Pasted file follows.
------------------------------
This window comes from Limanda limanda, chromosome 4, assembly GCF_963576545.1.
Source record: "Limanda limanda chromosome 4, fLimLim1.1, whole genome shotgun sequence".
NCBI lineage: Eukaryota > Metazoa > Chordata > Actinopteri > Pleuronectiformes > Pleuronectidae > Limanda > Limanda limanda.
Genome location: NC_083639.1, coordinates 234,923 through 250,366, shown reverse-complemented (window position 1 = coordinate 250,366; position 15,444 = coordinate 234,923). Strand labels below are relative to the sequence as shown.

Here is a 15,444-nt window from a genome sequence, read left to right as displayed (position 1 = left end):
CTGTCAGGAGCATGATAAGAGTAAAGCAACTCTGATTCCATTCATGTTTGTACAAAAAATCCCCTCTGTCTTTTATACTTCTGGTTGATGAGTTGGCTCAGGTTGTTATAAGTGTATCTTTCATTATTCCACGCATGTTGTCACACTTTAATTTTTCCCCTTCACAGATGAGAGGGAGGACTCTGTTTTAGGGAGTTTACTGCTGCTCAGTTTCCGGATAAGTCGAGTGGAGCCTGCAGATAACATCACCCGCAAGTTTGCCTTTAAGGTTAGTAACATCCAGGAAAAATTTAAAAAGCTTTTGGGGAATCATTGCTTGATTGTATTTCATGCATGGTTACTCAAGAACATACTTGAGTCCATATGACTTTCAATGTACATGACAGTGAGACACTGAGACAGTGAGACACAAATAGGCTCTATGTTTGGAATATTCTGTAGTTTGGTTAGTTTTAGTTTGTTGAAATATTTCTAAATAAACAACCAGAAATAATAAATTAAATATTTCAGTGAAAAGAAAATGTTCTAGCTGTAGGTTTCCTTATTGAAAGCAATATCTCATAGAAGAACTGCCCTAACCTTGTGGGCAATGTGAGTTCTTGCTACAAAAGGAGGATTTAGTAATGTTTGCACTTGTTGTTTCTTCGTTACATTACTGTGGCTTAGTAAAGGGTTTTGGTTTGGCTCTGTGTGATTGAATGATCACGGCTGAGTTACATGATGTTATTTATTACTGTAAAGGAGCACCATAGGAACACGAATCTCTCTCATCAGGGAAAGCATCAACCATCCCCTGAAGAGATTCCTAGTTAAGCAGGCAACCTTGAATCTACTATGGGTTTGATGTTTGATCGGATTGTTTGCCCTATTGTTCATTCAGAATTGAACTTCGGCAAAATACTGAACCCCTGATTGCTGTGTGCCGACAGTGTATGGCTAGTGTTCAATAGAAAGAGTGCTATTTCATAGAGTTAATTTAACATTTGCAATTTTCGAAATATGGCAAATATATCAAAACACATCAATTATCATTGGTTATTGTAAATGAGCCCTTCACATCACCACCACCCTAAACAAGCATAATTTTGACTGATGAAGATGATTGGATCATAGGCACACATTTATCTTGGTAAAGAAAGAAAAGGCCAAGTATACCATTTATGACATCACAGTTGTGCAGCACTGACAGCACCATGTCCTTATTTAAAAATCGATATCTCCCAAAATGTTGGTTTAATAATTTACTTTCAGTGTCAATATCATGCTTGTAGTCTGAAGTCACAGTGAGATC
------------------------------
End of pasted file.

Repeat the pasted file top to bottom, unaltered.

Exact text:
This window comes from Limanda limanda, chromosome 4, assembly GCF_963576545.1.
Source record: "Limanda limanda chromosome 4, fLimLim1.1, whole genome shotgun sequence".
NCBI lineage: Eukaryota > Metazoa > Chordata > Actinopteri > Pleuronectiformes > Pleuronectidae > Limanda > Limanda limanda.
Genome location: NC_083639.1, coordinates 234,923 through 250,366, shown reverse-complemented (window position 1 = coordinate 250,366; position 15,444 = coordinate 234,923). Strand labels below are relative to the sequence as shown.

Here is a 15,444-nt window from a genome sequence, read left to right as displayed (position 1 = left end):
CTGTCAGGAGCATGATAAGAGTAAAGCAACTCTGATTCCATTCATGTTTGTACAAAAAATCCCCTCTGTCTTTTATACTTCTGGTTGATGAGTTGGCTCAGGTTGTTATAAGTGTATCTTTCATTATTCCACGCATGTTGTCACACTTTAATTTTTCCCCTTCACAGATGAGAGGGAGGACTCTGTTTTAGGGAGTTTACTGCTGCTCAGTTTCCGGATAAGTCGAGTGGAGCCTGCAGATAACATCACCCGCAAGTTTGCCTTTAAGGTTAGTAACATCCAGGAAAAATTTAAAAAGCTTTTGGGGAATCATTGCTTGATTGTATTTCATGCATGGTTACTCAAGAACATACTTGAGTCCATATGACTTTCAATGTACATGACAGTGAGACACTGAGACAGTGAGACACAAATAGGCTCTATGTTTGGAATATTCTGTAGTTTGGTTAGTTTTAGTTTGTTGAAATATTTCTAAATAAACAACCAGAAATAATAAATTAAATATTTCAGTGAAAAGAAAATGTTCTAGCTGTAGGTTTCCTTATTGAAAGCAATATCTCATAGAAGAACTGCCCTAACCTTGTGGGCAATGTGAGTTCTTGCTACAAAAGGAGGATTTAGTAATGTTTGCACTTGTTGTTTCTTCGTTACATTACTGTGGCTTAGTAAAGGGTTTTGGTTTGGCTCTGTGTGATTGAATGATCACGGCTGAGTTACATGATGTTATTTATTACTGTAAAGGAGCACCATAGGAACACGAATCTCTCTCATCAGGGAAAGCATCAACCATCCCCTGAAGAGATTCCTAGTTAAGCAGGCAACCTTGAATCTACTATGGGTTTGATGTTTGATCGGATTGTTTGCCCTATTGTTCATTCAGAATTGAACTTCGGCAAAATACTGAACCCCTGATTGCTGTGTGCCGACAGTGTATGGCTAGTGTTCAATAGAAAGAGTGCTATTTCATAGAGTTAATTTAACATTTGCAATTTTCGAAATATGGCAAATATATCAAAACACATCAATTATCATTGGTTATTGTAAATGAGCCCTTCACATCACCACCACCCTAAACAAGCATAATTTTGACTGATGAAGATGATTGGATCATAGGCACACATTTATCTTGGTAAAGAAAGAAAAGGCCAAGTATACCATTTATGACATCACAGTTGTGCAGCACTGACAGCACCATGTCCTTATTTAAAAATCGATATCTCCCAAAATGTTGGTTTAATAATTTACTTTCAGTGTCAATATCATGCTTGTAGTCTGAAGTCACAGTGAGATC